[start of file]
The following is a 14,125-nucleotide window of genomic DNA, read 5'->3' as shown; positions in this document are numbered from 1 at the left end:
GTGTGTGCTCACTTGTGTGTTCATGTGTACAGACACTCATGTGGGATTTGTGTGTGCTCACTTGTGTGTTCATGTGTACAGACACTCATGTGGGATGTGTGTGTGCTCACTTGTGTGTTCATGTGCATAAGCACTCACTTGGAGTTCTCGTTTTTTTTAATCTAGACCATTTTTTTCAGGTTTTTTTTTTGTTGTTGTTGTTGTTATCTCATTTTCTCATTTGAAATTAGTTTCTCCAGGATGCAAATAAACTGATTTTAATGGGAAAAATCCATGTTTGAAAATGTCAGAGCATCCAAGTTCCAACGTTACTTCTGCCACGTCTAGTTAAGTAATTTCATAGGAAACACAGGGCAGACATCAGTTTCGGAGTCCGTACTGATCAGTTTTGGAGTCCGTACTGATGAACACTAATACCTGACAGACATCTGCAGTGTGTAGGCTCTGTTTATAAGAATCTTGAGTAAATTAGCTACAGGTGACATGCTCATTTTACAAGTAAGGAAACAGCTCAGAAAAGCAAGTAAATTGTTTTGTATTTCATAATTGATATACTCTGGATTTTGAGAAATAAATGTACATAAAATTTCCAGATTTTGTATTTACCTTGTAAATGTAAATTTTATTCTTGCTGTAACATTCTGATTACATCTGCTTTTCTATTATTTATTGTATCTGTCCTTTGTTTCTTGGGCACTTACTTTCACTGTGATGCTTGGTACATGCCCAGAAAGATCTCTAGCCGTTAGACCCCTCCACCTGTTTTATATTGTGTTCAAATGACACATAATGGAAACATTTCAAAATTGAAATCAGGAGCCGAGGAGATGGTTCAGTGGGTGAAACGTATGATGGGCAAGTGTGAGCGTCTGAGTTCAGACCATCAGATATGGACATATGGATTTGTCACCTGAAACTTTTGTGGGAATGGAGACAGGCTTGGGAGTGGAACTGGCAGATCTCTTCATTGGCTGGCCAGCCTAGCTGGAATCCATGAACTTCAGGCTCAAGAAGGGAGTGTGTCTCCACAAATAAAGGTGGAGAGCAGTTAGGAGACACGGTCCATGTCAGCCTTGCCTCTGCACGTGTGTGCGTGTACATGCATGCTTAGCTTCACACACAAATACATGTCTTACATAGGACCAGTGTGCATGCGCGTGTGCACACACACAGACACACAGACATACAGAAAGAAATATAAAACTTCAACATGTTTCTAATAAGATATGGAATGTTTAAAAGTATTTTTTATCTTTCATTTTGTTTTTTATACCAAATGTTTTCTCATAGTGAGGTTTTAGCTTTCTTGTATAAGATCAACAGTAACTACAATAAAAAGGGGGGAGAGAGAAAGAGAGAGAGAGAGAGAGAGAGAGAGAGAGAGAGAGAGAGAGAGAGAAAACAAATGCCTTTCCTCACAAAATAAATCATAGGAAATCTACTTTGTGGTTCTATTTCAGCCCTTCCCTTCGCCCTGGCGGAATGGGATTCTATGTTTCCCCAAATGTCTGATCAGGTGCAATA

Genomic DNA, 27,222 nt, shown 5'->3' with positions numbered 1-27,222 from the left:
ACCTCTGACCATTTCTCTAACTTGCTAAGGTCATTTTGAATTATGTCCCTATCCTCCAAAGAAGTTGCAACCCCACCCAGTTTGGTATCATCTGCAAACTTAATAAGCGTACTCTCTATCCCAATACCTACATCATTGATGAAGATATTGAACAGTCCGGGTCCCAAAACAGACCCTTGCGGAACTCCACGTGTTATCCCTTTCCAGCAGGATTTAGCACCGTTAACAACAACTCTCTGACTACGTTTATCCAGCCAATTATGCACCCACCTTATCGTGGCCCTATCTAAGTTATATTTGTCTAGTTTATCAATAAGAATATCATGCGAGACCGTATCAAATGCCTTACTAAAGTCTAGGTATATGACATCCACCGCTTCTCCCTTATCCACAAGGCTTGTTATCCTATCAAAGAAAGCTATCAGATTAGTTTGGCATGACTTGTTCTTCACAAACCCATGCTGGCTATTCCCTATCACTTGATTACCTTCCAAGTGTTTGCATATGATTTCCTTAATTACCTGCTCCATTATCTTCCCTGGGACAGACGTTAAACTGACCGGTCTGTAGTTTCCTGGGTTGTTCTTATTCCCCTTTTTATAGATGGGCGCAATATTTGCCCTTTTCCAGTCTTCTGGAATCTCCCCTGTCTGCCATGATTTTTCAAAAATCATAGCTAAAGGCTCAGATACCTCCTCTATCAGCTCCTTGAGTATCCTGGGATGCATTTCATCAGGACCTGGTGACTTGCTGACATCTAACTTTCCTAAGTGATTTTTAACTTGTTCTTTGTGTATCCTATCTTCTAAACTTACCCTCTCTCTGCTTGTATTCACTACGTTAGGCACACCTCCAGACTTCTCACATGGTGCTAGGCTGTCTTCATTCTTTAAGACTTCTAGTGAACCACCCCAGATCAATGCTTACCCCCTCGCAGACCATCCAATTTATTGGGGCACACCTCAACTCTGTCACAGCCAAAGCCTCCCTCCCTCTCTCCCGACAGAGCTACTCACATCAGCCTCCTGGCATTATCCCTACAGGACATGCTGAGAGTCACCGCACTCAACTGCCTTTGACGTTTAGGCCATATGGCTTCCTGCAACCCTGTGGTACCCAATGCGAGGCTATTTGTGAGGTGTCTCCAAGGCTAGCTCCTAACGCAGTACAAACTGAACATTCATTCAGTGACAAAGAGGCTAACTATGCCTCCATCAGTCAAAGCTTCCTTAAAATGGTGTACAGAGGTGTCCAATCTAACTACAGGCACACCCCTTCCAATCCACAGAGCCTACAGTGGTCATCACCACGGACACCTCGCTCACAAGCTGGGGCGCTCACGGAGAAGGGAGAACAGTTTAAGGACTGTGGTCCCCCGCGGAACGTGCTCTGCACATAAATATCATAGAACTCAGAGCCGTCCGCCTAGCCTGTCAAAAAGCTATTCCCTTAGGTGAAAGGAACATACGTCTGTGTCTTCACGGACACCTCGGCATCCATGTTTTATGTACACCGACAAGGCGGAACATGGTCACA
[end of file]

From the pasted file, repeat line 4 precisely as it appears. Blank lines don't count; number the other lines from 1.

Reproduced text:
ACCTCTGACCATTTCTCTAACTTGCTAAGGTCATTTTGAATTATGTCCCTATCCTCCAAAGAAGTTGCAACCCCACCCAGTTTGGTATCATCTGCAAACTTAATAAGCGTACTCTCTATCCCAATACCTACATCATTGATGAAGATATTGAACAGTCCGGGTCCCAAAACAGACCCTTGCGGAACTCCACGTGTTATCCCTTTCCAGCAGGATTTAGCACCGTTAACAACAACTCTCTGACTACGTTTATCCAGCCAATTATGCACCCACCTTATCGTGGCCCTATCTAAGTTATATTTGTCTAGTTTATCAATAAGAATATCATGCGAGACCGTATCAAATGCCTTACTAAAGTCTAGGTATATGACATCCACCGCTTCTCCCTTATCCACAAGGCTTGTTATCCTATCAAAGAAAGCTATCAGATTAGTTTGGCATGACTTGTTCTTCACAAACCCATGCTGGCTATTCCCTATCACTTGATTACCTTCCAAGTGTTTGCATATGATTTCCTTAATTACCTGCTCCATTATCTTCCCTGGGACAGACGTTAAACTGACCGGTCTGTAGTTTCCTGGGTTGTTCTTATTCCCCTTTTTATAGATGGGCGCAATATTTGCCCTTTTCCAGTCTTCTGGAATCTCCCCTGTCTGCCATGATTTTTCAAAAATCATAGCTAAAGGCTCAGATACCTCCTCTATCAGCTCCTTGAGTATCCTGGGATGCATTTCATCAGGACCTGGTGACTTGCTGACATCTAACTTTCCTAAGTGATTTTTAACTTGTTCTTTGTGTATCCTATCTTCTAAACTTACCCTCTCTCTGCTTGTATTCACTACGTTAGGCACACCTCCAGACTTCTCACATGGTGCTAGGCTGTCTTCATTCTTTAAGACTTCTAGTGAACCACCCCAGATCAATGCTTACCCCCTCGCAGACCATCCAATTTATTGGGGCACACCTCAACTCTGTCACAGCCAAAGCCTCCCTCCCTCTCTCCCGACAGAGCTACTCACATCAGCCTCCTGGCATTATCCCTACAGGACATGCTGAGAGTCACCGCACTCAACTGCCTTTGACGTTTAGGCCATATGGCTTCCTGCAACCCTGTGGTACCCAATGCGAGGCTATTTGTGAGGTGTCTCCAAGGCTAGCTCCTAACGCAGTACAAACTGAACATTCATTCAGTGACAAAGAGGCTAACTATGCCTCCATCAGTCAAAGCTTCCTTAAAATGGTGTACAGAGGTGTCCAATCTAACTACAGGCACACCCCTTCCAATCCACAGAGCCTACAGTGGTCATCACCACGGACACCTCGCTCACAAGCTGGGGCGCTCACGGAGAAGGGAGAACAGTTTAAGGACTGTGGTCCCCCGCGGAACGTGCTCTGCACATAAATATCATAGAACTCAGAGCCGTCCGCCTAGCCTGTCAAAAAGCTATTCCCTTAGGTGAAAGGAACATACGTCTGTGTCTTCACGGACACCTCGGCATCCATGTTTTATGTACACCGACAAGGCGGAACATGGTCACA